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My Personal Tips To Manage Shortness Of Breath Caused By COPD

Chronic illness warrior and natural health coach and advocate, Gina helps others thrive beyond the challenges of chronic illness.



I clearly remember the day that I was diagnosed with mild emphysema. I had come in complaining of shortness of breath. That was not unusual because I had been diagnosed with asthma some years prior. My doctor walks into the office where I was seated, looked me into my face and said, "You were wrongly diagnosed. You have emphysema.

As time went on I have had to learn how to manage COPD as well as a host of other chronic illnesses. I will share those that have worked for me in this article.

If you have other ideas, feel free to comment at the end. I welcome your suggestions.

Stop smoking!


If you're a smoker, stop smoking.

When I developed COPD I was not a smoker. I've never been a smoker, so it was hard to deal with the fact that I had an illness that was typically associated with smokers.

However, if you are a smoker, and you've developed COPD, you should stop smoking. In general, if you have COPD you should avoid smoke of any kind. You should also avoid air pollution as much as possible. If you’re not a smoker, then you definitely need to avoid places where others smoke. Smoking yourself is definitely the worst thing you can do when it comes to COPD, but secondhand smoke and air pollution can damage and irritate your lungs too.

I remember one year there were quite a few brush fires in Central Florida. This made breathing a challenge, not only for others, but especially for me having to deal with emphysema. I wore a mask for most of that time that the brush fires were burning....and even after with all the smoke in the air.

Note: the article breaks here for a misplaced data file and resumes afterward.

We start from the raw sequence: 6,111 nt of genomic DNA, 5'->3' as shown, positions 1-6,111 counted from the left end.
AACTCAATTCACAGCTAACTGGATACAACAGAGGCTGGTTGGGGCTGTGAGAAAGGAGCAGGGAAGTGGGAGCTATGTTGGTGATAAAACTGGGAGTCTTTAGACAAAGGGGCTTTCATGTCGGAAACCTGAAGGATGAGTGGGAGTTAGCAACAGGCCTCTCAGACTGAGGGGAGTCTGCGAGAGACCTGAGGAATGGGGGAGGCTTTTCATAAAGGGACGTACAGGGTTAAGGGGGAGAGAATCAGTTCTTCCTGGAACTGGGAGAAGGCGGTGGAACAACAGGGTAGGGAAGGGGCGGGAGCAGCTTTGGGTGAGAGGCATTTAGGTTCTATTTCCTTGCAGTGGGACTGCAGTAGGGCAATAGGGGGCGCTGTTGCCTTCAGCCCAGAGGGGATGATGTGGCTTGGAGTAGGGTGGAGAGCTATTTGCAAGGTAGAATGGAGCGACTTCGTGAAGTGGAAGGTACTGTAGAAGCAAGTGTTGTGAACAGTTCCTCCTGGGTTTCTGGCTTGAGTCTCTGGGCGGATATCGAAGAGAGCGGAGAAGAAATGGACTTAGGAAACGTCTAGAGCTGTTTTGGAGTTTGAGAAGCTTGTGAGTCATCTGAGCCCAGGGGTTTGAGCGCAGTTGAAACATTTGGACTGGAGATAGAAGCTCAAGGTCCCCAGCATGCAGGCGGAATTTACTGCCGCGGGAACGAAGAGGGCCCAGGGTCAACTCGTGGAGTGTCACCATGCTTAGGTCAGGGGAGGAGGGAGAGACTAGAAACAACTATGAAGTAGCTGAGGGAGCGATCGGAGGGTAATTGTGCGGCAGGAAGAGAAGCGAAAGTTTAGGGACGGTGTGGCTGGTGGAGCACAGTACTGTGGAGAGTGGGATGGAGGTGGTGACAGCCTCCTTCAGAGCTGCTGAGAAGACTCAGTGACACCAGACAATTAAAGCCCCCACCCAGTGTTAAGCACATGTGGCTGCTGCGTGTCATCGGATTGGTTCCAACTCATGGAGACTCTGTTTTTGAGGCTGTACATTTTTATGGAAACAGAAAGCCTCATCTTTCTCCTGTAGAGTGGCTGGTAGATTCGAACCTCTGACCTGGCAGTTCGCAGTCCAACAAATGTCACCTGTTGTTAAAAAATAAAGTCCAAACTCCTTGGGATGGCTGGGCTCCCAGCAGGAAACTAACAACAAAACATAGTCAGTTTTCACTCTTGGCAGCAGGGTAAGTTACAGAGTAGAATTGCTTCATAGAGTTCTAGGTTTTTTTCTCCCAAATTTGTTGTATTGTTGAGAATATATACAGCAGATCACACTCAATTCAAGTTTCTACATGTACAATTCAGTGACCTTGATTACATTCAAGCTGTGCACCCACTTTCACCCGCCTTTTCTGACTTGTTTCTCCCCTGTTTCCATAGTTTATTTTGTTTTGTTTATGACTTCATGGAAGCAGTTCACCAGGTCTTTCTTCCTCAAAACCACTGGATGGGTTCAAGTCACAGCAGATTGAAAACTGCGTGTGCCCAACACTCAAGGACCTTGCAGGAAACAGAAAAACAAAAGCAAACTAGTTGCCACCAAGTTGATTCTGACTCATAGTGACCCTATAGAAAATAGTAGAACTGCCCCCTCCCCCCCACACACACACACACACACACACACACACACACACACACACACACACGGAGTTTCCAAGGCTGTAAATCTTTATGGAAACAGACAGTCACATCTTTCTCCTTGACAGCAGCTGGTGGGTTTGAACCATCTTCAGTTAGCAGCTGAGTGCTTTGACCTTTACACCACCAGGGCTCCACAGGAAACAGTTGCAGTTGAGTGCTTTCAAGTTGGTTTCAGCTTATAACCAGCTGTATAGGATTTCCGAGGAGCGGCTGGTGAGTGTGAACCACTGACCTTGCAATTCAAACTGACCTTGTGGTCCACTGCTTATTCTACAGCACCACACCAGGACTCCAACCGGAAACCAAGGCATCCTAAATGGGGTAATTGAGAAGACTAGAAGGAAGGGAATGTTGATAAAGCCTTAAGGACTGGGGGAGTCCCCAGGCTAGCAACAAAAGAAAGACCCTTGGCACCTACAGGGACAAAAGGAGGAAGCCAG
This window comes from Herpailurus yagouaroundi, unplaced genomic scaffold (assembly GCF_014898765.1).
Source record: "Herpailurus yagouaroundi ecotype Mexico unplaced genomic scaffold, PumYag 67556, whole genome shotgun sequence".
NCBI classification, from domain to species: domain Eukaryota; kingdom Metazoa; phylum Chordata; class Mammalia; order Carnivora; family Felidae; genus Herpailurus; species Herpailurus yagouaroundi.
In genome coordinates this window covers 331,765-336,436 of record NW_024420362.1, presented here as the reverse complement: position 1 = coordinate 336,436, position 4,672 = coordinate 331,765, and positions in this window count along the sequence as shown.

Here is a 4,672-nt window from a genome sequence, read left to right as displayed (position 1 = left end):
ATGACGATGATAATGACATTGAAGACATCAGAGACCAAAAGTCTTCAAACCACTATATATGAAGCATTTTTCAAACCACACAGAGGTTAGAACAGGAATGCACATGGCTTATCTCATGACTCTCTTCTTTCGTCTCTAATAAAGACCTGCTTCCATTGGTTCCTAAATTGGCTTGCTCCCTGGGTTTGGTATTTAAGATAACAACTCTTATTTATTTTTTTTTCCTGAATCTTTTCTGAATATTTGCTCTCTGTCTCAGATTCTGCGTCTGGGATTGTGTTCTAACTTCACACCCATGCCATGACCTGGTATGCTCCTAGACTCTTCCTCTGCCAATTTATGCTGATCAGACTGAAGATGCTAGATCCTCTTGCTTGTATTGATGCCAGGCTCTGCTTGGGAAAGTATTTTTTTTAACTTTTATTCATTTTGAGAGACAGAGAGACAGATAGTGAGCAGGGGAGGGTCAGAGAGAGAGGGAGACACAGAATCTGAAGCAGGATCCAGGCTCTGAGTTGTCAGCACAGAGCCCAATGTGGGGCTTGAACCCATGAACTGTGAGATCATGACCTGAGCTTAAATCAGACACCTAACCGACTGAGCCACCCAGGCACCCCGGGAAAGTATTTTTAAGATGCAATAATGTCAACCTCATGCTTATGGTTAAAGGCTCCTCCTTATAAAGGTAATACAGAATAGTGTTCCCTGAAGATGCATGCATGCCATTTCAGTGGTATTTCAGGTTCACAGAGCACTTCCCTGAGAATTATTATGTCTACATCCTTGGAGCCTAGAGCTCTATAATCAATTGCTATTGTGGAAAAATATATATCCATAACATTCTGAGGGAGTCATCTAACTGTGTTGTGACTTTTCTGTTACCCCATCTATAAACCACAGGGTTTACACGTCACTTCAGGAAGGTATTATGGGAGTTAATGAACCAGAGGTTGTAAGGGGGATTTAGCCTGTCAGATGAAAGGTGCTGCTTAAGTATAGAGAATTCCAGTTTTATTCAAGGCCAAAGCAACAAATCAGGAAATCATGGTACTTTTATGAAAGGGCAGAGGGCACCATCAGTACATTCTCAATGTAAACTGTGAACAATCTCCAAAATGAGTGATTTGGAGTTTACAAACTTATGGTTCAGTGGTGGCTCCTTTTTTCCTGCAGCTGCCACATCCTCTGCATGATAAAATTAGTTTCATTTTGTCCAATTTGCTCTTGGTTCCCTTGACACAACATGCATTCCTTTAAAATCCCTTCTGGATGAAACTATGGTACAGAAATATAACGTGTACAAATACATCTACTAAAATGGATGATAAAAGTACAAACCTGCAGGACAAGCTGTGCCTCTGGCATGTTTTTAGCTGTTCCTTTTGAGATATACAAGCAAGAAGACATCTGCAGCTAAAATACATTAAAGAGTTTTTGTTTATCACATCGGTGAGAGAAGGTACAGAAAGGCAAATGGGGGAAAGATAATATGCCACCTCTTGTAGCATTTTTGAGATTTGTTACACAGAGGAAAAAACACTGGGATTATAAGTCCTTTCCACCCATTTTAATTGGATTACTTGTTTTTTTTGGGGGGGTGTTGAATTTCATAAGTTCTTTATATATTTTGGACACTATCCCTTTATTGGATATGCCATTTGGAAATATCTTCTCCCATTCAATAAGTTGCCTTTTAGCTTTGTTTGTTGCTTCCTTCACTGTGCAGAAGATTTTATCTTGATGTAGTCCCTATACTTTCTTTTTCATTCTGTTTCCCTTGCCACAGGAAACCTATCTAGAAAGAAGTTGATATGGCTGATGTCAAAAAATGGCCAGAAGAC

Take your medications, as prescribed.


Take your medications, as prescribed.

There are many medicines available for the treatment of COPD. Some of these medicines can be taken as pills or capsules. Some are inhaled as a mist or a powder. Different types of medications work in different ways. It’s important to understand how your breathing medications work so you can get the most out of them.

Follow your medication schedule and take your controller medicines every day, even when you’re feeling fine. If your COPD is under good control, you should not have to rely on rescue inhalers more than a couple times a week.

Get adequate sleep.


Get adequate sleep.

Getting a good night's sleep is one of the most important parts of good health.Sufficient sleep helps us think quickly, focus our attention on tasks, and perform our best at work. Sleep is also good for our hearts, our moods, and maintaining a healthy weight.

But for people with chronic obstructive pulmonary disease (COPD), getting to sleep — and sleeping through the night — can be difficult. This can be a significant problem, since sleep is especially important when dealing with an illness like COPD. Sleep allows the body to repair itself, and not getting enough rest can weaken the immune system.

When I was first diagnosed with COPD I found it helpful to sleep on a wedge pillow which elevated my body.

When I was first diagnosed with COPD I found it helpful to sleep on a wedge pillow which elevated my body. It was very helpful to be able to elevate my upper bo

Use essential oils.

There are numerous essential oils that are very helpful for COPD:

  • Eucalyptus
  • Tea tree
  • Bergamot
  • Roman chamomile
  • Thyme
  • Frankincense
  • Basil
  • Lemon
  • Oregano
  • Lavender
  • Clove
  • Jasmine

Essential oils can be used topically or by inhalation. Some people also ingest essential oils, but I do not recommend ingestion, unless you are doing so under the supervision of a certified aromatherapist.

When using topically make sure you use a carrier oil, such as jojoba, coconut or almond oil to dilute the essential oils. You do not want to put pure essential oil on your skin. The carrier oil also helps to deliver the benefits of the essential oils deep into your skin.

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